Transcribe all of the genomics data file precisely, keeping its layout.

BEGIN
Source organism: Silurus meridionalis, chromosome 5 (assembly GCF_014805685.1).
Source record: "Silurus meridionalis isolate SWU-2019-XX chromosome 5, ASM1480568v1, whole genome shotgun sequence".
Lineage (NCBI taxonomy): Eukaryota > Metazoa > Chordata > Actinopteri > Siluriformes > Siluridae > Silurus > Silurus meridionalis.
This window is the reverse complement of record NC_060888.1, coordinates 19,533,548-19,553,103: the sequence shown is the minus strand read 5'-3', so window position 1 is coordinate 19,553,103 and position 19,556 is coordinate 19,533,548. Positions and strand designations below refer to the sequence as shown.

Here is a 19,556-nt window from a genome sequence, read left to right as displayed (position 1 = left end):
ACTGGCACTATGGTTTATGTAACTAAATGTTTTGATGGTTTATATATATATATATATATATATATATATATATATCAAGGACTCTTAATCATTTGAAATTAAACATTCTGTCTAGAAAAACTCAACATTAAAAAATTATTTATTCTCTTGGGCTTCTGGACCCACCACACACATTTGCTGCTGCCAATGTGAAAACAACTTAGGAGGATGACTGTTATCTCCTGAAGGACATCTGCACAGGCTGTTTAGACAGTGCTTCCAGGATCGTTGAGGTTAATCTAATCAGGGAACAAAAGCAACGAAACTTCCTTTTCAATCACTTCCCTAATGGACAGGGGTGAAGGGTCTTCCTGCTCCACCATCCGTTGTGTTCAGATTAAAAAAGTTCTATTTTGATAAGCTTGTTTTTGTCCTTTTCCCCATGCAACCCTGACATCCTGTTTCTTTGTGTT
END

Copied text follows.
Source organism: Silurus meridionalis, chromosome 5 (assembly GCF_014805685.1).
Source record: "Silurus meridionalis isolate SWU-2019-XX chromosome 5, ASM1480568v1, whole genome shotgun sequence".
Lineage (NCBI taxonomy): Eukaryota > Metazoa > Chordata > Actinopteri > Siluriformes > Siluridae > Silurus > Silurus meridionalis.
This window is the reverse complement of record NC_060888.1, coordinates 19,533,548-19,553,103: the sequence shown is the minus strand read 5'-3', so window position 1 is coordinate 19,553,103 and position 19,556 is coordinate 19,533,548. Positions and strand designations below refer to the sequence as shown.

Here is a 19,556-nt window from a genome sequence, read left to right as displayed (position 1 = left end):
ACTGGCACTATGGTTTATGTAACTAAATGTTTTGATGGTTTATATATATATATATATATATATATATATATATATCAAGGACTCTTAATCATTTGAAATTAAACATTCTGTCTAGAAAAACTCAACATTAAAAAATTATTTATTCTCTTGGGCTTCTGGACCCACCACACACATTTGCTGCTGCCAATGTGAAAACAACTTAGGAGGATGACTGTTATCTCCTGAAGGACATCTGCACAGGCTGTTTAGACAGTGCTTCCAGGATCGTTGAGGTTAATCTAATCAGGGAACAAAAGCAACGAAACTTCCTTTTCAATCACTTCCCTAATGGACAGGGGTGAAGGGTCTTCCTGCTCCACCATCCGTTGTGTTCAGATTAAAAAAGTTCTATTTTGATAAGCTTGTTTTTGTCCTTTTCCCCATGCAACCCTGACATCCTGTTTCTTTGTGTT